Importance of esophageal manometry and pH monitoring for the evaluation of otorhinolaryngologic (ENT) manifestations of GERD. A multicenter study

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Herbella, Fernando Augusto Mardiros [UNIFESP]
Andolfi, Ciro
Vigneswaran, Yalini
Patti, Marco G.
Pinna, Bruno de Rezende [UNIFESP]
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Patients with otorhinolaryngologic (ear, nose, and throat-ENT) symptoms attributed to gastroesophageal reflux disease (GERD) are usually treated with medication based on the findings of nasal endoscopy and laryngoscopy only. This study aims to determine sensitivity and specificity of symptoms, nasal endoscopy, and laryngoscopy for the diagnosis of GERD as compared to pH monitoring. We studied 79 patients (mean age 53 years, 38 % males) in whom ENT symptoms were assumed to be secondary to GERD. All patients underwent a transnasal laryngoscopy by the ENT team and upper endoscopy and esophageal function tests by the surgical team. GERD was defined by a pathological pH monitoring. Pathologic reflux by pH monitoring was documented in 36 of the 79 patients (46 %), with a mean DeMeester score of 44. In 25 of the 36 patients (69 %), distal and proximal reflux was present. Among patients with negative pH monitoring, one patient was diagnosed with achalasia. ENT symptom sensitivity for globus, hoarseness and throat clearing was respectively 11, 58, and 33 %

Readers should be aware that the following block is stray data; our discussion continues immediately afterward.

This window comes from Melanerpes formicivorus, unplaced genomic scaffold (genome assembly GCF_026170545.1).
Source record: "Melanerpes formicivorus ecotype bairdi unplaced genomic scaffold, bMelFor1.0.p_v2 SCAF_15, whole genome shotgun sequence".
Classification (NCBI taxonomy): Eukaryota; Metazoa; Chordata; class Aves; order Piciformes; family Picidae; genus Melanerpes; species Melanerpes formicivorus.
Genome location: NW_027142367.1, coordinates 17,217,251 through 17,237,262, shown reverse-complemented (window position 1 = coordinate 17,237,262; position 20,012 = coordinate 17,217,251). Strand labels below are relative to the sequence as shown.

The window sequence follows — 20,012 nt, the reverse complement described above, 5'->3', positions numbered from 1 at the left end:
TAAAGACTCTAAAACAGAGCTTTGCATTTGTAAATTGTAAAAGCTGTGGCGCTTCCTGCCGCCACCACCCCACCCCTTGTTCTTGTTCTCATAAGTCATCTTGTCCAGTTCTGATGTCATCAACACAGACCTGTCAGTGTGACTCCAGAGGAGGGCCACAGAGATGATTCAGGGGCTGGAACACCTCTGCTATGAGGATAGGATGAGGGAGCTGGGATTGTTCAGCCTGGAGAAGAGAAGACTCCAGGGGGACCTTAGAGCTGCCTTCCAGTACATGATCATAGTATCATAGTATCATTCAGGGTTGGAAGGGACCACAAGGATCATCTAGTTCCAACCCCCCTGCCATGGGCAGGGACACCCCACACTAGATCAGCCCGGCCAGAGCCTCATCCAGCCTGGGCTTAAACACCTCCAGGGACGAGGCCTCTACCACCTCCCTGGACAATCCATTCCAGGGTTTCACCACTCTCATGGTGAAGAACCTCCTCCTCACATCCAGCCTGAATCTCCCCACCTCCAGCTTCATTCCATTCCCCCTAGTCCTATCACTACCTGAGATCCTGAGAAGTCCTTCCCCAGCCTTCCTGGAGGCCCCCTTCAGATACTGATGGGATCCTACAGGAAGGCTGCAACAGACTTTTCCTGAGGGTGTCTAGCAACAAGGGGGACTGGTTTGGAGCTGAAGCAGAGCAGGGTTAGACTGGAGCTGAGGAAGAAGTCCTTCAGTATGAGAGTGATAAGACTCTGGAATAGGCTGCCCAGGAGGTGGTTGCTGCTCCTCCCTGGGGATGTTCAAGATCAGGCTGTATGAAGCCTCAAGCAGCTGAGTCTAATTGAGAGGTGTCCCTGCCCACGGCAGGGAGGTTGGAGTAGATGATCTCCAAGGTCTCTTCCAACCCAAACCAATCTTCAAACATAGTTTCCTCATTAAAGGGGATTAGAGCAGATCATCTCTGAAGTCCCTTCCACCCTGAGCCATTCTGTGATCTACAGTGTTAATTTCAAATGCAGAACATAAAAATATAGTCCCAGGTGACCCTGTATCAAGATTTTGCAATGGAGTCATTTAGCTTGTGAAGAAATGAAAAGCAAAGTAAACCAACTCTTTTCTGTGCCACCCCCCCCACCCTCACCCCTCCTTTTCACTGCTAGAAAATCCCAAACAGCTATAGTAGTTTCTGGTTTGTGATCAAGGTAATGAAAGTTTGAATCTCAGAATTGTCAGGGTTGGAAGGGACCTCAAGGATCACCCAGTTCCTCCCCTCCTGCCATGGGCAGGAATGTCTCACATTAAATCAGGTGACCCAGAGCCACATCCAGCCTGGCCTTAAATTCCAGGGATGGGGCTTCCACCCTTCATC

specificity was respectively 77, 42, and 58 %. Positive predictive value for nasal endoscopy and laryngoscopy was 46 %. Among patients with positive pH monitoring, 13 (36 %) had a hypotensive lower esophageal sphincter (p < 0.01) and 27 (34 %) had abnormal peristalsis (p < 0.01). In conclusion, the results of this study showed that (a) ENT symptoms were unreliable for the diagnosis of GERD and (b) laryngoscopy had a low positive predictive value for the diagnosis of GERD. These data confirm the importance of esophageal manometry and pH monitoring in any patient with suspected ENT manifestations of GERD before starting empiric therapy with acid-reducing medications since pathologic reflux by pH monitoring was confirmed in less than half of the patients with suspected GERD.
Journal Of Gastrointestinal Surgery. New York, v. 20, n. 10, p. 1673-1678, 2016.